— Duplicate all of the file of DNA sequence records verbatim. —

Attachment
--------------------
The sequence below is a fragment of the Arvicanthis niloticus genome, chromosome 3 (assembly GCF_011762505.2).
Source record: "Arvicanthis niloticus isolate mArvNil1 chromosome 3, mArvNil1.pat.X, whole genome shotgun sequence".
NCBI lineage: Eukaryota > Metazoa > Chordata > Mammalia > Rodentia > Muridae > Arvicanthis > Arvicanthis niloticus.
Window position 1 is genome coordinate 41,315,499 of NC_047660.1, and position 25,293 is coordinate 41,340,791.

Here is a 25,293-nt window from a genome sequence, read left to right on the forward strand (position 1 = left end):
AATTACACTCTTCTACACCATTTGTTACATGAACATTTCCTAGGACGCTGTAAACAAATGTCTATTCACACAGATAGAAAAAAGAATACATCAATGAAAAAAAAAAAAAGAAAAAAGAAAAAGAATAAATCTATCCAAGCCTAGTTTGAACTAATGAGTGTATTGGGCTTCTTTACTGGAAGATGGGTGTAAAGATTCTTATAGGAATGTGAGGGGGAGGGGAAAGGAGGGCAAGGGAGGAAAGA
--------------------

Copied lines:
The sequence below is a fragment of the Arvicanthis niloticus genome, chromosome 3 (assembly GCF_011762505.2).
Source record: "Arvicanthis niloticus isolate mArvNil1 chromosome 3, mArvNil1.pat.X, whole genome shotgun sequence".
NCBI lineage: Eukaryota > Metazoa > Chordata > Mammalia > Rodentia > Muridae > Arvicanthis > Arvicanthis niloticus.
Window position 1 is genome coordinate 41,315,499 of NC_047660.1, and position 25,293 is coordinate 41,340,791.

Here is a 25,293-nt window from a genome sequence, read left to right on the forward strand (position 1 = left end):
AATTACACTCTTCTACACCATTTGTTACATGAACATTTCCTAGGACGCTGTAAACAAATGTCTATTCACACAGATAGAAAAAAGAATACATCAATGAAAAAAAAAAAAAGAAAAAAGAAAAAGAATAAATCTATCCAAGCCTAGTTTGAACTAATGAGTGTATTGGGCTTCTTTACTGGAAGATGGGTGTAAAGATTCTTATAGGAATGTGAGGGGGAGGGGAAAGGAGGGCAAGGGAGGAAAGA